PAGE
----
Mental Health

Think Like a Reporter

Whenever a reporter does a story, usually they get the 5 w’s, sometimes one H. These are usually the most important elements of a story and written in the first and second sentence. A really brief statement that tells the reader what happened.

Then after we finish the whole story, we do editing and fact checking. It is very important to get all the facts right, including spelling, or else we could be held accountable.

I was in Toronto the other day with my best friend when we heard a loud noise. We were scared and I was quick to hold onto her. Due to our anxiety, we thought the worst scenario possible. When I was latched onto her, terrified to let go, everyone around us just kept walking and doing what they were doing.

Of course, the noise was just a car running over a pop can.

I told this story to my counsellor. She told me whenever something like that happens again, to think like a reporter.

A reporter can not go by what he/she thinks or feels. A reporter can’t make stuff up in a story. A reporter has to get the facts and check for accuracy.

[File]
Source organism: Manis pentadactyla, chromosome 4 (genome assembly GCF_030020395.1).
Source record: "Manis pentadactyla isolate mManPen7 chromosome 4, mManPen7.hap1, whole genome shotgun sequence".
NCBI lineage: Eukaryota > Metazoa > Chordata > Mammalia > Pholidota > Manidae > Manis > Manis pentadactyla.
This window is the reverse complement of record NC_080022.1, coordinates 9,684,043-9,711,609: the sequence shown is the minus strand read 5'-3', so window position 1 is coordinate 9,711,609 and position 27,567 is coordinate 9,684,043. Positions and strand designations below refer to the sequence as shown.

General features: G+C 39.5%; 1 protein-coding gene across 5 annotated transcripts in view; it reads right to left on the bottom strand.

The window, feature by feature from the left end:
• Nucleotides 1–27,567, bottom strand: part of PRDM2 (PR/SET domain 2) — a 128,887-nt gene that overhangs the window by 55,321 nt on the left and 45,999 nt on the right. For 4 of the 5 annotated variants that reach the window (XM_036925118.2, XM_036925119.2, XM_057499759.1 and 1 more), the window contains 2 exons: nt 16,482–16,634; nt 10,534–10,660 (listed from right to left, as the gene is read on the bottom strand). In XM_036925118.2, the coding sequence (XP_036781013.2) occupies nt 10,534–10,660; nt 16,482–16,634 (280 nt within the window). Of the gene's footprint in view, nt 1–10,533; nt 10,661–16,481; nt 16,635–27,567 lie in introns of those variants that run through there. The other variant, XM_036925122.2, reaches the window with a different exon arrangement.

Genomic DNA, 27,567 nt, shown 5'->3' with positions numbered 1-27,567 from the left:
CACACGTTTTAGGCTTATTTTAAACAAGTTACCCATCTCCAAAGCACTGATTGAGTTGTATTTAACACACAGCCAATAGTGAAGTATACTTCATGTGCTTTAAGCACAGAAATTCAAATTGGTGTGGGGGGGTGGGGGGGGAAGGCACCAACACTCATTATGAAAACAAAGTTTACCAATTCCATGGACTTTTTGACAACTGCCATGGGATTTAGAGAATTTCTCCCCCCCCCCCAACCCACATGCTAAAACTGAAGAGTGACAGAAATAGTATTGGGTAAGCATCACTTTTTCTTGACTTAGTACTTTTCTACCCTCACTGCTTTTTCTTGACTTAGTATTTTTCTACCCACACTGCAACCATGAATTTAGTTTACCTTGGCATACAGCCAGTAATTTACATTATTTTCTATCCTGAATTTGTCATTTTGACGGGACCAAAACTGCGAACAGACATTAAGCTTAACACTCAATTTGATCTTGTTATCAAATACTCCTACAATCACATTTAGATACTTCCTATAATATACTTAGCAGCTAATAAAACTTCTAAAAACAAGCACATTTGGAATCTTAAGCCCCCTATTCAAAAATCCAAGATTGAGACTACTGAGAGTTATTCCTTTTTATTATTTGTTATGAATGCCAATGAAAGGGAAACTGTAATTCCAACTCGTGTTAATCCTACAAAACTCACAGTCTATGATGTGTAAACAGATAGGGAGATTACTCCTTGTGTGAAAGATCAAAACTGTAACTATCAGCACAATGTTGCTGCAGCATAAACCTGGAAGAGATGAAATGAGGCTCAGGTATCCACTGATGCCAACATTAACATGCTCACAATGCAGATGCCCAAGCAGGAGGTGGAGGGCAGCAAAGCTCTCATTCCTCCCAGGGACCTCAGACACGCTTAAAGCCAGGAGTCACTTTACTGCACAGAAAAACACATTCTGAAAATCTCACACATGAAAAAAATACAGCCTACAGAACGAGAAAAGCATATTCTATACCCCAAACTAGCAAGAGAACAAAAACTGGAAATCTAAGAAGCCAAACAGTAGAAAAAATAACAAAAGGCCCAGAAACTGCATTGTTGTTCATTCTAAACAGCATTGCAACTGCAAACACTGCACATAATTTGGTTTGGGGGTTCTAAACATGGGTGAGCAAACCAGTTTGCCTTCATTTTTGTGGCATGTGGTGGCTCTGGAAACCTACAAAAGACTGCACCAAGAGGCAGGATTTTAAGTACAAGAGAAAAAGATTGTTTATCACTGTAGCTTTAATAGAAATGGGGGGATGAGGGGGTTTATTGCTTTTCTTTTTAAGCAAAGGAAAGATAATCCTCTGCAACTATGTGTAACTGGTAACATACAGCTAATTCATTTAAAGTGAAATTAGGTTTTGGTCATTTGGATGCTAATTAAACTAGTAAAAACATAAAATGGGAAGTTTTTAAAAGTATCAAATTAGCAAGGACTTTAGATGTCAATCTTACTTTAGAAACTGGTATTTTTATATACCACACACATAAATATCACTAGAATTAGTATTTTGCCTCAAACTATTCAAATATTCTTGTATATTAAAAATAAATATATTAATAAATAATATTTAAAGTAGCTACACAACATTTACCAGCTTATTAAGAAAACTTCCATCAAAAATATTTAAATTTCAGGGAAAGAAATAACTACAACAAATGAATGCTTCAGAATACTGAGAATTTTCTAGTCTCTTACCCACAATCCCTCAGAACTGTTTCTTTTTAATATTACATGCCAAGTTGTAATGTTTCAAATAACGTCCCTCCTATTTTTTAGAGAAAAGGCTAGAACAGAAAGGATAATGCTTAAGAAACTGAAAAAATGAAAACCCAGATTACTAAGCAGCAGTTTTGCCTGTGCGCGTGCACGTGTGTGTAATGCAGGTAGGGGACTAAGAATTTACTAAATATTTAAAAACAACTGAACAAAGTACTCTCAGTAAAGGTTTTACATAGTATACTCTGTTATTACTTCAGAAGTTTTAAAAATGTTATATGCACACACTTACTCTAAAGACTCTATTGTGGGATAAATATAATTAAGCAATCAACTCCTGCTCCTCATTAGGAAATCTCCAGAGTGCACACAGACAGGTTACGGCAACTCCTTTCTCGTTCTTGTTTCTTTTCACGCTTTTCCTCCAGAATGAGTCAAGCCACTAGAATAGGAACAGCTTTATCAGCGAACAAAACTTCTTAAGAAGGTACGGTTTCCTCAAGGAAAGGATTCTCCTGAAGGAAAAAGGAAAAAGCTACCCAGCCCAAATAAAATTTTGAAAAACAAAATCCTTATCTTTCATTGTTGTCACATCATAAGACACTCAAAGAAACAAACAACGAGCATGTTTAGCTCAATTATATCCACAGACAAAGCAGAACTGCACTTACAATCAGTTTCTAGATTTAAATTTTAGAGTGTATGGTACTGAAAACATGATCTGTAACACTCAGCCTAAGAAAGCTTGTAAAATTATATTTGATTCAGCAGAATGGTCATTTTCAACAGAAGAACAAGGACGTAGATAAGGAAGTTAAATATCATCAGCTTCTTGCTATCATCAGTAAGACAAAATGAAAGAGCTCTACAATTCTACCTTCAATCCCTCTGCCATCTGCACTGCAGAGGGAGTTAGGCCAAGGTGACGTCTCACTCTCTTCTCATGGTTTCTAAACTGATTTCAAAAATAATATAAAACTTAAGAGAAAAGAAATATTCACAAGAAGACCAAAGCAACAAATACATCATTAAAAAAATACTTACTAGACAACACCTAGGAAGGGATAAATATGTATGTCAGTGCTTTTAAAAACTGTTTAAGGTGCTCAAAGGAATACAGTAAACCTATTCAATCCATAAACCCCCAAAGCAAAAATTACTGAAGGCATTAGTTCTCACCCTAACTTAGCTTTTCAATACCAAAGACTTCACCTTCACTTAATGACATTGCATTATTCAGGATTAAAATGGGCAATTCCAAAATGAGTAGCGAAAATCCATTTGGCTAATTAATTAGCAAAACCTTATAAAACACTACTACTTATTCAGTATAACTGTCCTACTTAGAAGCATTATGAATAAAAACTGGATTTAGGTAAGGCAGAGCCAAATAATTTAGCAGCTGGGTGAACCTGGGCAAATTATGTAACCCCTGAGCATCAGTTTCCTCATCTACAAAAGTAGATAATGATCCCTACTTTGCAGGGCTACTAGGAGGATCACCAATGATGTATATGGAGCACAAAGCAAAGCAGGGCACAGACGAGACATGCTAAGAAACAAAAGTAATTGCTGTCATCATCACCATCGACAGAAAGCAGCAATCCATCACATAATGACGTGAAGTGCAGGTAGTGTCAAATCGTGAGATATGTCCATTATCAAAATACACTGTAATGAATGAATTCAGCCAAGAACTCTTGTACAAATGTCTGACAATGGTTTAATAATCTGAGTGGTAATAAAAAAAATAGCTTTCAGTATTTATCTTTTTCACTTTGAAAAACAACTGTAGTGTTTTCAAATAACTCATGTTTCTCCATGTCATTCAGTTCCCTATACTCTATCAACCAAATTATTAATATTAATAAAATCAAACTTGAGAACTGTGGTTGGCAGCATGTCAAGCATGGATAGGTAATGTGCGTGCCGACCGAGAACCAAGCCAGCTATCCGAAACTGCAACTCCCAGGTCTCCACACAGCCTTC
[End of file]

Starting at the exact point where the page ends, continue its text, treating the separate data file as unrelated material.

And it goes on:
What actually happened? And what’s the proof/source?

Go through all the facts in your head. Write it down if you want. Don’t make anything up. Check for accuracy of facts.

Nothing bad is happening unless you know for a FACT that it is.

I know what it’s like to have anxiety. I have it. It sometimes jumps into the craziest conclusions and makes us think worse case scenario. I know this “reporting exercise” is probably not going work on everyone. But I thought it was a cool technique to try out, and a good thing to try and remember.

Jessica Victoria
<p>Jessica Victoria, 24, is a writer and advocate for mental health, disability and LGBTQ+. She uses her personal experiences and knowledge to help and educate others.</p>

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